A Very Complicated Issue
So often we think of something like this as very black and white, but there are so many layers here to consider.
One of the students with whom we spoke was very forthright in his comments to us about how adults sometimes oversimplify things like this. While we tend to speak about “good students” and “bad students”posting, he thoughtfully suggested that a very good student who might be needing to vent, might use Yik Yak as a mechanism to do so and that to categorize “good” and “bad” is not entirely accurate or fair.
And if your adult voice is emphatic that having an online place to vent is just stupid and dangerous, you need to read Dana Boyd’s book, It’s Complicated, which might make you rethink the idea of how students today view privacy in their networked lives.
And then there is the issue of blocking apps by IT. There is no question that this app needed to be blocked immediately in this case to ensure the safety and well being of staff and students being targeted. And yet there is lingering doubt in my mind that blocking all objectionable apps is a real solution; a sentiment echoed by more than one of the students. In this case, isn’t knowledge power? Wouldn’t an administrator, like to be able to go onto the app to see what activity is happening that might put students in jeopardy without it being blocked from view because in reality students would still be able to do all of this on their own networks? Might we need to rethink this stance in order to understand the realm of social media a little better as educators?
Then again, if we don’t block an app like this, is it reasonable to suggest that Administrators can be aware of and check all of the apps out there that might potentially cause this much damage? Who has time for that? This issue alone took up the full attention of the admin team when we know that there are so many other issues that are important to the well being of students in a school.
Another issue that came up is to enforce the “no cell-phone in class” rule. Does that really solve the problem? Everything I do in my job encourages the use of technology in class as it can provide so many opportunities for creativity and accessibility. I’m not sure I could even teach a class without students using their cellphones for something (very few of our classrooms are in computer labs). This knee-jerk reaction does not seem to me the right course of action as it doesn’t really even address the issue.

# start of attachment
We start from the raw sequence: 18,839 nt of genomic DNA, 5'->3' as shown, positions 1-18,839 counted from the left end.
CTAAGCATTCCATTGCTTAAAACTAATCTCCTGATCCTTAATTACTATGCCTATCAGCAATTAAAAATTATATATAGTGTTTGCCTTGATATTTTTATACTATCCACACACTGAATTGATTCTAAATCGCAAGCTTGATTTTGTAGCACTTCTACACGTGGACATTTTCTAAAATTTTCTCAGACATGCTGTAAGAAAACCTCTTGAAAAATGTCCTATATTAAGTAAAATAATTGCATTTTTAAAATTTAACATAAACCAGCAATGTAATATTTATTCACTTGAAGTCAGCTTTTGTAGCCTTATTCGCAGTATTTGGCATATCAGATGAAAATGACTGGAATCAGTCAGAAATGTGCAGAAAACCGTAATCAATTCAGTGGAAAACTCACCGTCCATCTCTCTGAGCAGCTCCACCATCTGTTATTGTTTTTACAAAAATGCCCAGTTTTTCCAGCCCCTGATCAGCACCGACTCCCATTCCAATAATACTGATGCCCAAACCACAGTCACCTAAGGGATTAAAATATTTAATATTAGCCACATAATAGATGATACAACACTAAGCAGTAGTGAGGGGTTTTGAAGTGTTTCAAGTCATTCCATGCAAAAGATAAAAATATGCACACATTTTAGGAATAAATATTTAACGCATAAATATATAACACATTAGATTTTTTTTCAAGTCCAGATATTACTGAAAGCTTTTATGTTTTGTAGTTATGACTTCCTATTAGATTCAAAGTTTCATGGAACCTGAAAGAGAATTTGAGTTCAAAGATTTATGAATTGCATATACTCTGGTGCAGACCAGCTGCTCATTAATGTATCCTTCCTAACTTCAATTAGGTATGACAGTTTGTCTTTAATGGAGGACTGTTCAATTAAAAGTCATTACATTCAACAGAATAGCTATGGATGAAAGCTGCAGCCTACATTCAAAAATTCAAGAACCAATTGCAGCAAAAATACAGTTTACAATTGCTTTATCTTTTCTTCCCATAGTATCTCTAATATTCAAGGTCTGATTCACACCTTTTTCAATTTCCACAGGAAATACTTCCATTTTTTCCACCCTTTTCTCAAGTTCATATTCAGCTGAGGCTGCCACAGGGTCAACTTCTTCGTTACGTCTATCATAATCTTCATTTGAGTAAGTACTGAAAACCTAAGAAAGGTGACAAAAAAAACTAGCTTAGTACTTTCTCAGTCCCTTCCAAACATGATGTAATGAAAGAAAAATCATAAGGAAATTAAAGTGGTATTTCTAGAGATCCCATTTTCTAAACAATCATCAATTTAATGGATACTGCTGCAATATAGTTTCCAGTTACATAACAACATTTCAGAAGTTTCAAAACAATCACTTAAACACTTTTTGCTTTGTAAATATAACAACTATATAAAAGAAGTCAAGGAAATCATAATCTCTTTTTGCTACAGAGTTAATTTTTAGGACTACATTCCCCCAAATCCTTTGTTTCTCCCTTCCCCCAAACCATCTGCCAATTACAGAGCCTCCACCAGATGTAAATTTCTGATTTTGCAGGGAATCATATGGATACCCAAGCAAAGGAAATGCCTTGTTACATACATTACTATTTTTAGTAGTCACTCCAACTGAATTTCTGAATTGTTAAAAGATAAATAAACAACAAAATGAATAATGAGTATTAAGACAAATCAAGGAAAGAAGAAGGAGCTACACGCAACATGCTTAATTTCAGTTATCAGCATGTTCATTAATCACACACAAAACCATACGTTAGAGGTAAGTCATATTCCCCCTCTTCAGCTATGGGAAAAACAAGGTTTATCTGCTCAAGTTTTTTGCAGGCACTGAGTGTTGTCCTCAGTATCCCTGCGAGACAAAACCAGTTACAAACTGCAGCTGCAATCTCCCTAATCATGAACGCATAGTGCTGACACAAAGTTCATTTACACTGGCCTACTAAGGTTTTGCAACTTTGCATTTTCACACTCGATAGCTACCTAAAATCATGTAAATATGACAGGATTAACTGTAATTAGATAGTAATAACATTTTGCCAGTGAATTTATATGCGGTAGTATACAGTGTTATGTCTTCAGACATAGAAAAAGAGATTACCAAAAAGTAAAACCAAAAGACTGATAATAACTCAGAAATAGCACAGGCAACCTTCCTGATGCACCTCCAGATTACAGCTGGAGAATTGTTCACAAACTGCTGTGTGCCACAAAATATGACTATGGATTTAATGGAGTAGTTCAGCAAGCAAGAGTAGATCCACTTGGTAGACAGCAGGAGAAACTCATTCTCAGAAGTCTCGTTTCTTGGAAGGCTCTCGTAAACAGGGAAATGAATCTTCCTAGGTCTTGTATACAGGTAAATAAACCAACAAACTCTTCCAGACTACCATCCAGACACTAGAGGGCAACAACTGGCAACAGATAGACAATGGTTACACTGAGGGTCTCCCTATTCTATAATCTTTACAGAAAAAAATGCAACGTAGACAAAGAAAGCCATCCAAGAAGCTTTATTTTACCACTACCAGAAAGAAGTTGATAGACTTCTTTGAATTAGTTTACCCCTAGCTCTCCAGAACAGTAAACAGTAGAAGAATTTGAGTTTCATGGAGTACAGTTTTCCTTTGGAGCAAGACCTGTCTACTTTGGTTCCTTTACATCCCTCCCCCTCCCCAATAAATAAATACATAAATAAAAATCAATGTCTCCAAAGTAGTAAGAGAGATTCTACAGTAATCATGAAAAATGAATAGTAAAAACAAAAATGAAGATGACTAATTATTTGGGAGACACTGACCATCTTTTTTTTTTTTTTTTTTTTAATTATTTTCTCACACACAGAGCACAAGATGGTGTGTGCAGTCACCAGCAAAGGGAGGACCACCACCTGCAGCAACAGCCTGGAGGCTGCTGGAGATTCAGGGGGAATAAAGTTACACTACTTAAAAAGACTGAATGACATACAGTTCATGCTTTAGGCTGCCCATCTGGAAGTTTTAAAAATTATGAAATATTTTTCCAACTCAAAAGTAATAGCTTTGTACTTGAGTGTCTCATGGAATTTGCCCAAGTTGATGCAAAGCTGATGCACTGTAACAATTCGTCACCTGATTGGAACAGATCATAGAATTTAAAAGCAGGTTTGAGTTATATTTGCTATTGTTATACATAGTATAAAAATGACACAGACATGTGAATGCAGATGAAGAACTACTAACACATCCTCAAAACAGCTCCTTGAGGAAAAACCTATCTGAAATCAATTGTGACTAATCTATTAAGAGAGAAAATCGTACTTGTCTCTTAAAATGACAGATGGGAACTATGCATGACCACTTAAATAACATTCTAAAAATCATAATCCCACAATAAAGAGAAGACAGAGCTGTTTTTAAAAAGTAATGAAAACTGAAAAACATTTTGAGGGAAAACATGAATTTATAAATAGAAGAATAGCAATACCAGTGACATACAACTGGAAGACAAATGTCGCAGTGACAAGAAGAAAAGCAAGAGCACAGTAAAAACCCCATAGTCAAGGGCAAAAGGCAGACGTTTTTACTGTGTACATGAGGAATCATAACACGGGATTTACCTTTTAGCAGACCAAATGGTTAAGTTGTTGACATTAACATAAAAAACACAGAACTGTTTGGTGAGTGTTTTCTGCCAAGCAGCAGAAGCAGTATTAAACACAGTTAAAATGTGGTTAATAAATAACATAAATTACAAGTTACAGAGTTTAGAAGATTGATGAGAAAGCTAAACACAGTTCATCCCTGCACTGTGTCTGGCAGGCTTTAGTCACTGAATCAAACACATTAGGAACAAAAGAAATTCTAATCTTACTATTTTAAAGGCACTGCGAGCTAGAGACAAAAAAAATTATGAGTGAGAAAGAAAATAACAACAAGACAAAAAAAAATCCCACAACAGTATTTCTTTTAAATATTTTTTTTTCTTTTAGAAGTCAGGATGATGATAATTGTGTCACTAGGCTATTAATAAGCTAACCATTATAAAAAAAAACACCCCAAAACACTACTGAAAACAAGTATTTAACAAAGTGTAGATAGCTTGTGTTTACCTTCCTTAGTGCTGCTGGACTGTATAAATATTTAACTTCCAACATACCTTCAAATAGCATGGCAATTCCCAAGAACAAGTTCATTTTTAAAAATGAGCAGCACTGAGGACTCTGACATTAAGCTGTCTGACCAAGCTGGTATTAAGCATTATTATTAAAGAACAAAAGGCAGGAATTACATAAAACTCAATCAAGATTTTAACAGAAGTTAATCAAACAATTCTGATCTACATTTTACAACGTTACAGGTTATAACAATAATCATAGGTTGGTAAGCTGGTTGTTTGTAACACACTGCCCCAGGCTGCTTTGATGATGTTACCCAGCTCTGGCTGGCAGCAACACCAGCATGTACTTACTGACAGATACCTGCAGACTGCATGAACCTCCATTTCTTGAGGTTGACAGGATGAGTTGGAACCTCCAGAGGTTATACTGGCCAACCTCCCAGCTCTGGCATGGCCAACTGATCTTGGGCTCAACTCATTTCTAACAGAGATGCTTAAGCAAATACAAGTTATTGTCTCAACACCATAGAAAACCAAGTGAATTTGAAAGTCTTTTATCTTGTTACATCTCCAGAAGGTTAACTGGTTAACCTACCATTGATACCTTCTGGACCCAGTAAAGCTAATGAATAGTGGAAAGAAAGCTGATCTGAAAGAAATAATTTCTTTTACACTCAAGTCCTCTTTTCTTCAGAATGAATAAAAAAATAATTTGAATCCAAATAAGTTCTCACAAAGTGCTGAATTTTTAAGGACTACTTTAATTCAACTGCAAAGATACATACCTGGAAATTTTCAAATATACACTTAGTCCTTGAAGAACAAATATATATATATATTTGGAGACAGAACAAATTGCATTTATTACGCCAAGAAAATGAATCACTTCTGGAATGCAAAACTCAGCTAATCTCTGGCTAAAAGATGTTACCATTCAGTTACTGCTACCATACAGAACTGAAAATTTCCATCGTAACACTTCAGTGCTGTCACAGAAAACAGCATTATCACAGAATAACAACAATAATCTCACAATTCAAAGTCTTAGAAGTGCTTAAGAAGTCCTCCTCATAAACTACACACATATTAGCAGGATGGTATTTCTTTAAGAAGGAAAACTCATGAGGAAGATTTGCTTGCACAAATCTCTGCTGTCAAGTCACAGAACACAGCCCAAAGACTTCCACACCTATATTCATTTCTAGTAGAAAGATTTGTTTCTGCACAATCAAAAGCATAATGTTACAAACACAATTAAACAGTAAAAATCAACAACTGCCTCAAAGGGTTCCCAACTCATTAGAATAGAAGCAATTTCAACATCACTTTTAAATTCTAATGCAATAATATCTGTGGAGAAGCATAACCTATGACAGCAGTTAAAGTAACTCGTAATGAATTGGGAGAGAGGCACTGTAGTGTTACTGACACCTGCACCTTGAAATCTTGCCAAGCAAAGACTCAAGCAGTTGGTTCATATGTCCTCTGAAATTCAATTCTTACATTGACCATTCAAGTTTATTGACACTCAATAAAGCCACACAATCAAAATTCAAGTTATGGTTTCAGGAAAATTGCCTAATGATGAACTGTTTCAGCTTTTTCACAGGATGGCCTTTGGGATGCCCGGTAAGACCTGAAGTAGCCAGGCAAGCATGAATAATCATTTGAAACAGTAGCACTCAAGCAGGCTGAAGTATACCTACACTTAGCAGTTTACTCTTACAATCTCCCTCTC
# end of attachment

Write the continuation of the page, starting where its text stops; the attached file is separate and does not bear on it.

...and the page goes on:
George Couros’ who had just spent some time at our School Board, also really got me thinking about Digital Leadership How can we better enpower our students? At what age do we start? How can we better tap into student voice to help us navigate this new frontier?
And the administrator at the school posed some very interesting questions as well. What are the legal supports in place? Is the solution petition the government to make Bill 13C more robust to include comments as well as images? You only need to look at the controversy surrounding this Bill to know that there is no easy answer here.
Isn’t the bigger question, beyond technology and apps? How do we teach empathy to students and an understanding that an anonymous post can be just as hurtful–if not more so? Shouldn’t teaching students Catholic Character mean we teach them to be the same person online and face to face?
I have invited the students from President’s Council to write a guest blog-post which I am hoping they will do. I welcome your feedback and the sharing of your own experiences.